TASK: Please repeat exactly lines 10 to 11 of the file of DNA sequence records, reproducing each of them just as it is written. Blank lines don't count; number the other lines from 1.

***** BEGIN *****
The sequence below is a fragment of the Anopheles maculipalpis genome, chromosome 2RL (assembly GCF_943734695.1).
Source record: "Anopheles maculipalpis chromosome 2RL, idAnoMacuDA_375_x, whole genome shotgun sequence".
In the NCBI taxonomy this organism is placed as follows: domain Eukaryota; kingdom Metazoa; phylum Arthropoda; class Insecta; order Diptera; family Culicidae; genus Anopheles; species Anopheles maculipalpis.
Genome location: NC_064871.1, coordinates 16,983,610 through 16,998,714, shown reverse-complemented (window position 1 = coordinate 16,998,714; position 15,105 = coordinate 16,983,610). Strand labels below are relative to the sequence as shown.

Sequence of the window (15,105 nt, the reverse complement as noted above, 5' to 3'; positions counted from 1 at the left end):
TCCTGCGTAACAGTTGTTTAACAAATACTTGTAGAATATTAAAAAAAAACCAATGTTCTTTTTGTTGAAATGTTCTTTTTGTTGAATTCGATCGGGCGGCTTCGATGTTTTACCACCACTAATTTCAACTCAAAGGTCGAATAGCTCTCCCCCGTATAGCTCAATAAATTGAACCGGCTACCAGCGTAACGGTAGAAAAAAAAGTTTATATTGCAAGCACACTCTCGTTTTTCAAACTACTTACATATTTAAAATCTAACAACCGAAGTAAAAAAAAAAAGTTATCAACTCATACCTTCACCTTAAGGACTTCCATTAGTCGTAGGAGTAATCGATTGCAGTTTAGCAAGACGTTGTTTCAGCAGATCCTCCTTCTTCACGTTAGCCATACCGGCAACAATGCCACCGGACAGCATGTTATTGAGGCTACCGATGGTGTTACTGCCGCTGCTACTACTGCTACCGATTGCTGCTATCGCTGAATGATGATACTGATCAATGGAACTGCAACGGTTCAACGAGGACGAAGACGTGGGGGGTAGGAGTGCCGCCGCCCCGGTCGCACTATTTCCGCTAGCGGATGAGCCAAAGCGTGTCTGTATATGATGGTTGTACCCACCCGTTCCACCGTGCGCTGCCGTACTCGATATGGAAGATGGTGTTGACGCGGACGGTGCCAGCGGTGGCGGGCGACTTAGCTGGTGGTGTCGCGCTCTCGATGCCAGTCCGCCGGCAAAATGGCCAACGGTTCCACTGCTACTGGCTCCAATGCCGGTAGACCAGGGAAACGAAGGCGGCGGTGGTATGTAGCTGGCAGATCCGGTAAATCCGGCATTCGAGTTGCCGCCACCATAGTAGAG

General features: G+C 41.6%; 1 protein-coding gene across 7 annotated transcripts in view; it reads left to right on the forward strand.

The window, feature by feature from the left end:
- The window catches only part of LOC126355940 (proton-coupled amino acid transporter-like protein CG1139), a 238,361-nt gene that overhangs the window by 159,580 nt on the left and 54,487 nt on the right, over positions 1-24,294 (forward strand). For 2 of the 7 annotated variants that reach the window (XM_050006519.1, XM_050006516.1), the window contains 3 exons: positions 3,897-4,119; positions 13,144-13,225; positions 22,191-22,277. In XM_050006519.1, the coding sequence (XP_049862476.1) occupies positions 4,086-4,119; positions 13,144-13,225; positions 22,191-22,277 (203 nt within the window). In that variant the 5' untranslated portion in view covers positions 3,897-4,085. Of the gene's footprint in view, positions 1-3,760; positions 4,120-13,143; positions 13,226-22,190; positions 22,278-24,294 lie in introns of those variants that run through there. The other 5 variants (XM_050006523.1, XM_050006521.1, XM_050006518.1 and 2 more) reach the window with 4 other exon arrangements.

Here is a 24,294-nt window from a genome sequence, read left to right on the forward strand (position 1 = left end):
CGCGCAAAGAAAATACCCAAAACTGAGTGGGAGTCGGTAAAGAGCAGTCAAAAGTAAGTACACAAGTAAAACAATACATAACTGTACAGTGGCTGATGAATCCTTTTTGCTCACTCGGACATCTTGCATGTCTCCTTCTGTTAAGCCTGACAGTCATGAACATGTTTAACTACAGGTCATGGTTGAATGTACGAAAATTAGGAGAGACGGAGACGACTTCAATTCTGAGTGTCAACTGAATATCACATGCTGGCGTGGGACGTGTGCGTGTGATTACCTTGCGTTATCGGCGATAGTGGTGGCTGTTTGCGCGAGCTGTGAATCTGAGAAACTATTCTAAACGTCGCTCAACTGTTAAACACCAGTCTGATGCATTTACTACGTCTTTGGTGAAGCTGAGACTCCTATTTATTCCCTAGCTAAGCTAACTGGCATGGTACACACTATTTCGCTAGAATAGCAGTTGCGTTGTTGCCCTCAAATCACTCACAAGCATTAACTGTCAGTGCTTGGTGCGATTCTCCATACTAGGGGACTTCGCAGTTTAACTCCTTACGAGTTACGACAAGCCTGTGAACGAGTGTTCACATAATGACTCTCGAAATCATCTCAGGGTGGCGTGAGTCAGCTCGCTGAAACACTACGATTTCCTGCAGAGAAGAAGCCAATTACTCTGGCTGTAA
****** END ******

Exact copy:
Here is a 24,294-nt window from a genome sequence, read left to right on the forward strand (position 1 = left end):
CGCGCAAAGAAAATACCCAAAACTGAGTGGGAGTCGGTAAAGAGCAGTCAAAAGTAAGTACACAAGTAAAACAATACATAACTGTACAGTGGCTGATGAATCCTTTTTGCTCACTCGGACATCTTGCATGTCTCCTTCTGTTAAGCCTGACAGTCATGAACATGTTTAACTACAGGTCATGGTTGAATGTACGAAAATTAGGAGAGACGGAGACGACTTCAATTCTGAGTGTCAACTGAATATCACATGCTGGCGTGGGACGTGTGCGTGTGATTACCTTGCGTTATCGGCGATAGTGGTGGCTGTTTGCGCGAGCTGTGAATCTGAGAAACTATTCTAAACGTCGCTCAACTGTTAAACACCAGTCTGATGCATTTACTACGTCTTTGGTGAAGCTGAGACTCCTATTTATTCCCTAGCTAAGCTAACTGGCATGGTACACACTATTTCGCTAGAATAGCAGTTGCGTTGTTGCCCTCAAATCACTCACAAGCATTAACTGTCAGTGCTTGGTGCGATTCTCCATACTAGGGGACTTCGCAGTTTAACTCCTTACGAGTTACGACAAGCCTGTGAACGAGTGTTCACATAATGACTCTCGAAATCATCTCAGGGTGGCGTGAGTCAGCTCGCTGAAACACTACGATTTCCTGCAGAGAAGAAGCCAATTACTCTGGCTGTAA